Although the famous maxim says “Seeing is believing,” it is amazing how many precious things in life are, in fact, invisible. Take air, for example. Without air, we cannot survive and will die in a few minutes, yet we take it for granted because it is invisible. If something is not visible, we forget about it and do not appreciate it fully.
Not only is air invisible, but so is wind. We enjoy a pleasant cool breeze, but we cannot see it. “Who has seen the wind?” British poet Christina Rossetti writes. “Neither I nor you / But when the leaves hang trembling / The wind is passing through.” Or we can feel the wind when it softly touches our skin and gently tickles our hair. Although invisible, the wind cools down our bodies and evaporates our sweat. But we take it for granted and do not appreciate it much.
Brotherhood and friendship are invisible and equally precious too. So are loyalty and trust between friends. We treasure brotherhood, friendship and loyalty, not only in our society but also in the international community. Having good friends and allies is extremely important for the survival and prosperity of a nation, especially if the nation faces military threats from its neighboring countries or depends on international trade.
Caring is invisible and precious as well. If we are considerate and thoughtful, our society will surely be a better place to live. If we care about others, we will not hurt or hate others. Instead, we will become affectionate, helpful people. Appreciation, too, is invisible. We should appreciate others’ help and be grateful to them. We should also appreciate what we have, what we are, and what we do. Though invisible, appreciation and gratitude are imperative in life. Instead of being unabashed ingrates, we should appreciate others’ help and try to return the favor later.
God, too, is invisible. Unlike Greek gods, the Christian God forbade people from making images of him, so he can exist in our minds only. We do not see God, but we believe in him. God does not need to be seen. Though invisible, God is always there, omnipresent, omniscient and omnipotent. Naturally, our faith is invisible too.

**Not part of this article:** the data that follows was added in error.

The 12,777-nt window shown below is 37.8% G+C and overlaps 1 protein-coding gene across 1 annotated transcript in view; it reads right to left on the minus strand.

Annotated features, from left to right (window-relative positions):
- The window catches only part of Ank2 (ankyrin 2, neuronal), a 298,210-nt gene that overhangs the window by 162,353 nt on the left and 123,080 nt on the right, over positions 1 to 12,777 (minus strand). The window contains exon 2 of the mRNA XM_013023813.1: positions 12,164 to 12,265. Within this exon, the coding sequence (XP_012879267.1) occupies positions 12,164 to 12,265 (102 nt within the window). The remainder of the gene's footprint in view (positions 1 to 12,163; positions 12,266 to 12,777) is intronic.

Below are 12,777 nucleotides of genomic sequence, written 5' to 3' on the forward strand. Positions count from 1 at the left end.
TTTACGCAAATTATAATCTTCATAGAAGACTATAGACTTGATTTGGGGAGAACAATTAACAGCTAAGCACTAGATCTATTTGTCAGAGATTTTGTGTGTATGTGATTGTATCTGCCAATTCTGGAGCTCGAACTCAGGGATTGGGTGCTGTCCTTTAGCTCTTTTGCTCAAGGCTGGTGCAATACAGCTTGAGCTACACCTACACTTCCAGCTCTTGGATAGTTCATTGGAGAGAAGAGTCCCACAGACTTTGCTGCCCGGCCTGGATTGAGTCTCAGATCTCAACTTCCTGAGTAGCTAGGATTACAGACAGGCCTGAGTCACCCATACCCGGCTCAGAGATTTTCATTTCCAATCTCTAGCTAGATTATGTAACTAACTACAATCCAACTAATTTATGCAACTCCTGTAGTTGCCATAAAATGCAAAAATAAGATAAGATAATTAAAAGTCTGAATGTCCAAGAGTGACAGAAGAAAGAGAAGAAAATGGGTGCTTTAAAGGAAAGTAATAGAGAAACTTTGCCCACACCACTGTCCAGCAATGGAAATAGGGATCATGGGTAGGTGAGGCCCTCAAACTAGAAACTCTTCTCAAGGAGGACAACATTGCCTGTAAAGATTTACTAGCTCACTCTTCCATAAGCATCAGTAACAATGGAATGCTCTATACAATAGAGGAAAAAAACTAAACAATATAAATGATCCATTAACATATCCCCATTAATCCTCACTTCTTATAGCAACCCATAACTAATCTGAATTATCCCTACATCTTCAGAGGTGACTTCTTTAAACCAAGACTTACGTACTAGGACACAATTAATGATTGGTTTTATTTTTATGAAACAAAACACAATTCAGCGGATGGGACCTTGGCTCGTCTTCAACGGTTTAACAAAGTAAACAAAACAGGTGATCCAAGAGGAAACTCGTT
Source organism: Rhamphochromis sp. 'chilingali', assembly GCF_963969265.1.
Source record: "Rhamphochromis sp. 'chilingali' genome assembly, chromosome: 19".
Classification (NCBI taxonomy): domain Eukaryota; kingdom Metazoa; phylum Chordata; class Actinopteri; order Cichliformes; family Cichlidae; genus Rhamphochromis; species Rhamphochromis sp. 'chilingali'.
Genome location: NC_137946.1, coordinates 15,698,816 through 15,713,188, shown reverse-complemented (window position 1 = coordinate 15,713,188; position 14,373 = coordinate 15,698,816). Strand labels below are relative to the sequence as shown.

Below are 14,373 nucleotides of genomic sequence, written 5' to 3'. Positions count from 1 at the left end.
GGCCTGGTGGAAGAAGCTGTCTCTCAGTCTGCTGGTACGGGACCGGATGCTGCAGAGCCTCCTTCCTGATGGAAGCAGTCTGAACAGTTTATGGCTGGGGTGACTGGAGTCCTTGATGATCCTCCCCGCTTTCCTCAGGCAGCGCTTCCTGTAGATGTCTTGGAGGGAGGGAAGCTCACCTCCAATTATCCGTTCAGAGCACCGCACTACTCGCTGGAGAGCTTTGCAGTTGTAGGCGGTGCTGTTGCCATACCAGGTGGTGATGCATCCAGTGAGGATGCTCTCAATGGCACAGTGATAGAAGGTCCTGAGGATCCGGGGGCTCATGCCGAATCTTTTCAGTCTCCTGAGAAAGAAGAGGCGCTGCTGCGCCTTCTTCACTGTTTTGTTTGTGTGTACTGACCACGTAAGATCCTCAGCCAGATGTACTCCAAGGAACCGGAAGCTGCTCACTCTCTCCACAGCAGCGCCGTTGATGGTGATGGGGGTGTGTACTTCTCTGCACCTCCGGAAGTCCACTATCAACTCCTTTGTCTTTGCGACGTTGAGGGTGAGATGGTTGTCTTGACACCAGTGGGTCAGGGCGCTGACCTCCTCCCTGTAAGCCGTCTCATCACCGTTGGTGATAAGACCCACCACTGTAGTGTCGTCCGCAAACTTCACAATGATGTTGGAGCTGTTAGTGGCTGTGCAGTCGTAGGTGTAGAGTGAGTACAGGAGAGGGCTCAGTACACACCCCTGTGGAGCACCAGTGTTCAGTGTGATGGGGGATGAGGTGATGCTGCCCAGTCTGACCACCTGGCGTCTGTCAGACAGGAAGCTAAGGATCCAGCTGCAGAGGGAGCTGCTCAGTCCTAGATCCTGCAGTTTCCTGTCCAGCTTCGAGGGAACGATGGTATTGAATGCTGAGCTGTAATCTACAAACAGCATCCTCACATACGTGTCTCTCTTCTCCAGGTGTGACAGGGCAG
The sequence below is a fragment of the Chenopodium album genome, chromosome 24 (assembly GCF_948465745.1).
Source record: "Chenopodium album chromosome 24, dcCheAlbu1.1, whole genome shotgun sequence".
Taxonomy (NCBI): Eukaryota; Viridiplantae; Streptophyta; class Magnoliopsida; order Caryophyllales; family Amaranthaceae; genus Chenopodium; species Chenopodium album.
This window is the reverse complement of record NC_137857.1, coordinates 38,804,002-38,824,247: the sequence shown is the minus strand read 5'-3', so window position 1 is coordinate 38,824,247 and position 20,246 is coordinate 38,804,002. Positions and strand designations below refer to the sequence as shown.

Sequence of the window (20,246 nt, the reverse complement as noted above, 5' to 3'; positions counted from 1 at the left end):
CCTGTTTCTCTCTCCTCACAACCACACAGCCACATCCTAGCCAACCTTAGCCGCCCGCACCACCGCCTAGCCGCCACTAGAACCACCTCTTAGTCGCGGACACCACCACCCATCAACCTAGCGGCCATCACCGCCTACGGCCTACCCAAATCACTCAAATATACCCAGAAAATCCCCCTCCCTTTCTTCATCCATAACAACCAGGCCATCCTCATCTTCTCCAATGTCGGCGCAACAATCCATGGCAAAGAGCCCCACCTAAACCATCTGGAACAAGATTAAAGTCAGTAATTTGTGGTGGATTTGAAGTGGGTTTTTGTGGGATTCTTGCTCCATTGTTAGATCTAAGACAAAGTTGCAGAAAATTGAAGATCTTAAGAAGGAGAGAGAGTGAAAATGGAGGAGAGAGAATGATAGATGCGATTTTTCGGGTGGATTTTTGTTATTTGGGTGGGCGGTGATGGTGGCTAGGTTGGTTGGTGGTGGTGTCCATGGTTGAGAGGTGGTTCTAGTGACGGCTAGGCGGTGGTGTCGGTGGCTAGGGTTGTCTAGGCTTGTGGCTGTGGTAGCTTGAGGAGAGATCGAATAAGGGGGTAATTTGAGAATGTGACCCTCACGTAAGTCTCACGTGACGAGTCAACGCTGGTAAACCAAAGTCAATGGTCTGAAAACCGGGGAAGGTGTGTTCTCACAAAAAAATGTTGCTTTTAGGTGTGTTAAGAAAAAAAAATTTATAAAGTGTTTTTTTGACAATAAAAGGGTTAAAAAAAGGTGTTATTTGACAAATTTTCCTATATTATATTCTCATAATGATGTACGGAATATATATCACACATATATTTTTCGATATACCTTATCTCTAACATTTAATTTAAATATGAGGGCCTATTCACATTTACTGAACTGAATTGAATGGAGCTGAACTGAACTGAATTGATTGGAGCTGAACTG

Hope and happiness, too, are invisible and precious. Hope makes us sustain and gives us the strength to move on. Without hope, so many people must have despaired and committed suicide. Immigrants and political refugees, too, decide to migrate, hoping for a better life when they are not happy in their homelands. Happiness is invisible, even though it is so important and even a prerequisite for life. So are honor, credibility and respect.
Love is invisible too. Yet there is nothing more important than love in our lives. Love is so tender that it can absolve and mitigate everything. At the same time, love is so strong that it can break our hearts or make us strong enough to die for someone we love. They say the three most important things in life are birth, love and death. Among them, only love is invisible. Between our birth and death, it is love that sustains us because during our whole lifetime, we live, loving others and being loved by others.
At the same time, there are bad things that are also invisible. Antagonism comes first. We antagonize someone who is not one of us, who is different from us and does not agree with us. Antagonism is derived from factionalism, and indeed we witness extreme factional antagonism in our society every day. Though invisible, antagonism and factionalism chip away at our society with invisible discrimination.
Then comes hate. We cannot see hatred, but it is rampant in our society already. The rich and the poor, the young and the old, conservatives and progressives -- each denounce and condemn the other as nothing but abominations. Also, we abhor those who are better than us and thus become jealous and angry.
Ideologies are also invisible, and yet deadly. Dogmatic ideologies make us turn against our parents and teachers, and kill our political opponents without remorse. On the Korean Peninsula, ideologies have divided not only the North and the South, but also the East and the West. Presently, having a menacing communist country up above, South Korea too is naively and pathetically divided by political ideology: capitalism vs. socialism, and liberal democracy vs. people’s democracy.
Unfortunately, we tend to disregard invisible things and value visible things only. We pursue physical beauty, not spiritual beauty, and thus become hopelessly shallow and superficial. In our society, men go after pretty women and women seek handsome men. If you are not good-looking, therefore, you have virtually no future in South Korean society -- no girlfriend or boyfriend, and no job either because you will most likely fail in job interviews. People vote for good-looking politicians too, regardless of their abilities. Perhaps that is why cosmetic surgery is rampant in South Korean society.
Nevertheless, we should ponder the significance of the invisible things that are much more important than having a good appearance. By Kim Seong-kon
Kim Seong-kon is a professor emeritus of English at Seoul National University and a visiting professor at the University of California, Irvine. -- Ed.